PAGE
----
Then there is a pink file in the IEA archives at the Hoover Institution, Stanford University, of the letters between Ralph at the IEA and Margaret’s House of Commons office regarding endless lunch arrangements at 2 Lord North Street and the guest lists. Reading that file recently it was clear that a great deal of thought and effort went in to that operation.
There were also stories of Margaret reading IEA tracts and making copious marginal notes. And of course the famous story of her visiting the leftist Conservative Research Department, dropping (some say smashing) Hayek’s Constitution of Liberty on the table and declaring to the assembled leftists: ‘This is what we believe in.’
But Margaret understood the IEA model. Yes we had published on unions, inflation and abolishing exchange controls but I cannot recall a single word on say council house sales or privatisation or contracting out. Well maybe there’s a snippet there but not much. Margaret knew the IEA was really as per Hayek all about reaching the intellectuals with reasoned arguments rather than say cheap publicity or hackneyed punditry.
However it did not stop her using Ralph as a somewhat secret speechwriter.
On entering Downing Street she wrote to IEA founder and Chairman Antony Fisher you ‘created the climate of opinion which made our victory possible’. She ennobled Ralph as Lord Harris of High Cross and offered him a job. He took the title, refused the job, and sat as a cross-bencher. To him she wrote ‘It is primarily your foundation work which enabled us to rebuild the philosophy upon which our Party succeeded.’
And on the PBS series Commanding Heights she concludes ‘It started with Sir Keith and me, with the Centre for Policy Studies, and Lord Harris at the Institute of Economic Affairs. Yes, it started with ideas, with beliefs. That’s it. You must start with beliefs. Yes, always with beliefs.’
Well the final stage certainly did start with Sir Keith but a lot had gone on before that.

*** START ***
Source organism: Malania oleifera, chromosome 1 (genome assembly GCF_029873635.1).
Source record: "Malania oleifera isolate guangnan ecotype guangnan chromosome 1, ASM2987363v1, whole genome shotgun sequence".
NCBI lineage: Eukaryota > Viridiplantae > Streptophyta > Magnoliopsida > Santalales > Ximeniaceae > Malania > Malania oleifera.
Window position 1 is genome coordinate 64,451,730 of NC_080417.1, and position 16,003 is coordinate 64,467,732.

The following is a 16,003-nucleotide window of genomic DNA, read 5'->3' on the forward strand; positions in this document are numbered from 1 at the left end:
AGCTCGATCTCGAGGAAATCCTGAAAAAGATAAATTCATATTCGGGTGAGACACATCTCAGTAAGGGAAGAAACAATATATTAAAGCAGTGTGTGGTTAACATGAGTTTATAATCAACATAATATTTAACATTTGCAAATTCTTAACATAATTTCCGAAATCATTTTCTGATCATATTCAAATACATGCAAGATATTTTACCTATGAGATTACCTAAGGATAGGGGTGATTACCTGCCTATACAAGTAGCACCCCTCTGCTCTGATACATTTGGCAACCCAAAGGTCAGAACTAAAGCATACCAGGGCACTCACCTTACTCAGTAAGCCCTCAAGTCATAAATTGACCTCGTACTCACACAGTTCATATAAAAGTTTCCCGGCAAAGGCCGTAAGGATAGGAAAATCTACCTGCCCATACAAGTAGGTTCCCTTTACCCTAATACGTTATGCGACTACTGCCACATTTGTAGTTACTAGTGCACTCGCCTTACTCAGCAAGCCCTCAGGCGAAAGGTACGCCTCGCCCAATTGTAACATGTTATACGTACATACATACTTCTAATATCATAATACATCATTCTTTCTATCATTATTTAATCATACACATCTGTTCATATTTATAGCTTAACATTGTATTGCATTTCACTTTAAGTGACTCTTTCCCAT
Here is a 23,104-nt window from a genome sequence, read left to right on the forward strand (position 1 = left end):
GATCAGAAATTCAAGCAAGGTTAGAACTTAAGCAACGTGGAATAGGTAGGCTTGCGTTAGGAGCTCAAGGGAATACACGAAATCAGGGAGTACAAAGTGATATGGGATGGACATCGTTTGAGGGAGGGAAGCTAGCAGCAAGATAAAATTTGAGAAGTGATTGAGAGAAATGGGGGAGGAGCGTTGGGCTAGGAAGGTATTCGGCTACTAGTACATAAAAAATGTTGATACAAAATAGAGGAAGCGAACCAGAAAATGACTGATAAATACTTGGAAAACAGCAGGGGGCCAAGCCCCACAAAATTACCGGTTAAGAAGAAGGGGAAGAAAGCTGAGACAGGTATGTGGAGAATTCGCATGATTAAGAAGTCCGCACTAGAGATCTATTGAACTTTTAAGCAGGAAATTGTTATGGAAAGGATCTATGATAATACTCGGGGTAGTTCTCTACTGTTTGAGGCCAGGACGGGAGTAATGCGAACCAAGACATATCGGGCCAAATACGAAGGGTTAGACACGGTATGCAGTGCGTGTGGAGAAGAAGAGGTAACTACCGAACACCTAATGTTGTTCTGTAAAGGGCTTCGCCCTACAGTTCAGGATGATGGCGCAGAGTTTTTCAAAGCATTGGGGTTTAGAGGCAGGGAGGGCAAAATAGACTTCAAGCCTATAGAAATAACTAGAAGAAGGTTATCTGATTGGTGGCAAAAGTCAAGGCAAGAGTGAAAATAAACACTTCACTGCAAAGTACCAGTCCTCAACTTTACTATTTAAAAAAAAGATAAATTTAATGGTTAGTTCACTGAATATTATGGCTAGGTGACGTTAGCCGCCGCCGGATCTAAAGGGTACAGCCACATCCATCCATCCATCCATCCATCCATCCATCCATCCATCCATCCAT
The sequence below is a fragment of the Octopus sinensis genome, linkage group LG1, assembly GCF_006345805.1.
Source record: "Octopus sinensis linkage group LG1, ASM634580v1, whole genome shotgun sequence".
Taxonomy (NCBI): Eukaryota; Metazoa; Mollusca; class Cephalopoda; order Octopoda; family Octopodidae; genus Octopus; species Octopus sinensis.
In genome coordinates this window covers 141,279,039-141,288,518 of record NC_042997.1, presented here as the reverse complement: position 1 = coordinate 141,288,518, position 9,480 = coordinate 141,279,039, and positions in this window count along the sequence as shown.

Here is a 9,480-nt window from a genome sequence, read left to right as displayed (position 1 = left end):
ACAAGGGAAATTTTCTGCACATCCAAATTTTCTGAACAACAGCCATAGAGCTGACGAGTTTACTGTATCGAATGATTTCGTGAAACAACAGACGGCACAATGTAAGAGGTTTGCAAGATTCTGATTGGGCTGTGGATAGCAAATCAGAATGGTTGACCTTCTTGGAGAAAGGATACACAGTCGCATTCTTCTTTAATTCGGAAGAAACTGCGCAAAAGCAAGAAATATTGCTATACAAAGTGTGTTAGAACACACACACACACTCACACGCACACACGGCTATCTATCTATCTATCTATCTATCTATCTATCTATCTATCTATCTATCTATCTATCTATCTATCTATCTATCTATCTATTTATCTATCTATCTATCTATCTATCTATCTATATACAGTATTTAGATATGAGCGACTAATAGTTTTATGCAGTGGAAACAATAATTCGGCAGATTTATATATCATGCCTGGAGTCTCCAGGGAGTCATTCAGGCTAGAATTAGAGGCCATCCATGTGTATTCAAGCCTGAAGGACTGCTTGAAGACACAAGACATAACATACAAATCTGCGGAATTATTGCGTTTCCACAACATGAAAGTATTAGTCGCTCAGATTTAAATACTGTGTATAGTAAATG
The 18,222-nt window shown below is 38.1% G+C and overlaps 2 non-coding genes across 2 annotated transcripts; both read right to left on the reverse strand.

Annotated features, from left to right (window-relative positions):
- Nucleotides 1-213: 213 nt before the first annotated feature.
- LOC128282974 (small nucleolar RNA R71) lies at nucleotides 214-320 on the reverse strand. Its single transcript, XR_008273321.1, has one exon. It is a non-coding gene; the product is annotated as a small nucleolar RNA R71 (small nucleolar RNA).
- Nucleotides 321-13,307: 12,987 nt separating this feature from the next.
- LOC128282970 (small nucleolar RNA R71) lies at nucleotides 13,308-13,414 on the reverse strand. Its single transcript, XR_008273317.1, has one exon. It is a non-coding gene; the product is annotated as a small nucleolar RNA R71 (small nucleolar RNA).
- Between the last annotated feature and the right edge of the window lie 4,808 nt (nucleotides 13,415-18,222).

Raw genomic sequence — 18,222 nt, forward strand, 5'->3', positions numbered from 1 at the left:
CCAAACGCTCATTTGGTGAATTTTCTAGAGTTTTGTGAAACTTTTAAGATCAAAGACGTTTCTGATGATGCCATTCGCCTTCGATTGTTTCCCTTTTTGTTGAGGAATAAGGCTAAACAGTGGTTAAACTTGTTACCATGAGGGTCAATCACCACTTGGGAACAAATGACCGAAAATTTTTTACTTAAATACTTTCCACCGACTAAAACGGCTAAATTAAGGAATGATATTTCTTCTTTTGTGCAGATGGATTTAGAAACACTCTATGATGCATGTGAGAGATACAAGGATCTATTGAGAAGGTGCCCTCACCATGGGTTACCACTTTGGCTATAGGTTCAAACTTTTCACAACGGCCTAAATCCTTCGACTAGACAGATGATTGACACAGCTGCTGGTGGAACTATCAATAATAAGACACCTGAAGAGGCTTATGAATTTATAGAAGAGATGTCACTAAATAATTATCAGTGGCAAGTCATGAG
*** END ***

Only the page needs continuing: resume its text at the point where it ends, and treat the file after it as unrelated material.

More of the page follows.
After her late 1990 resignation she had little to do with the IEA as she wrote her three books and toured the world lecturing. But between her series of strokes in 2001 and my standing down as CEO in late 2009 she came again to the IEA regularly for anniversaries, birthdays and the like. Her staff knew of our two wonderful function rooms at 2 Lord North Street and often requested their use as all manner of foreign think tanks, universities and others sought to honour her. She would not travel to them but they could and did come to her chez IEA.
‘John, why is this Mexican silver and not English silver?’ she once asked me looking askance at a rather lovely trophy. ‘Because the think tank that just gave it to you is from Mexico, Lady T’ I replied. ‘Oh’ she replied, still perplexed.
She may have tired of the IEA playing on her reputation and success. At the IEA’s 30th anniversary dinner Margaret became more and more impatient as all these men droned on. She was the last and 11th of all the speakers.
Finally she got her turn. She was very gracious. Of IEA founder Fisher and his first two directors Harris and Seldon she said ‘They were the few, but they were right and they saved Britain’ in a very Churchillian turn of phrase. But then the stiletto heel came out: ‘But remember while the cocks may crow it’s the hen that lays the egg.’
John Blundell is the IEA’s Distinguished Senior Fellow and was its Director General and Ralph Harris Fellow, 1993-2009. He is author of Margaret Thatcher: A Portrait of the Iron Lady(2008: Algora).